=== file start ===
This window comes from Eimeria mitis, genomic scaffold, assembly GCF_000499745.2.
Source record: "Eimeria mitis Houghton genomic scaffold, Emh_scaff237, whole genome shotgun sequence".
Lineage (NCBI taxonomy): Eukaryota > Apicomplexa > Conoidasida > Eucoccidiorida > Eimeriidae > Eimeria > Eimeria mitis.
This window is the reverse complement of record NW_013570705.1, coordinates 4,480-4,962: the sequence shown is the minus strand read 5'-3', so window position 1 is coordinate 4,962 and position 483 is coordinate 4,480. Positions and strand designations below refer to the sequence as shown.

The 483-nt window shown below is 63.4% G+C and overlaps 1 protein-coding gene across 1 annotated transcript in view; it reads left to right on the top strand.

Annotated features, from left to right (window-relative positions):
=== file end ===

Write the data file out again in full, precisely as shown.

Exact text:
This window comes from Eimeria mitis, genomic scaffold, assembly GCF_000499745.2.
Source record: "Eimeria mitis Houghton genomic scaffold, Emh_scaff237, whole genome shotgun sequence".
Lineage (NCBI taxonomy): Eukaryota > Apicomplexa > Conoidasida > Eucoccidiorida > Eimeriidae > Eimeria > Eimeria mitis.
This window is the reverse complement of record NW_013570705.1, coordinates 4,480-4,962: the sequence shown is the minus strand read 5'-3', so window position 1 is coordinate 4,962 and position 483 is coordinate 4,480. Positions and strand designations below refer to the sequence as shown.

The 483-nt window shown below is 63.4% G+C and overlaps 1 protein-coding gene across 1 annotated transcript in view; it reads left to right on the top strand.

Annotated features, from left to right (window-relative positions):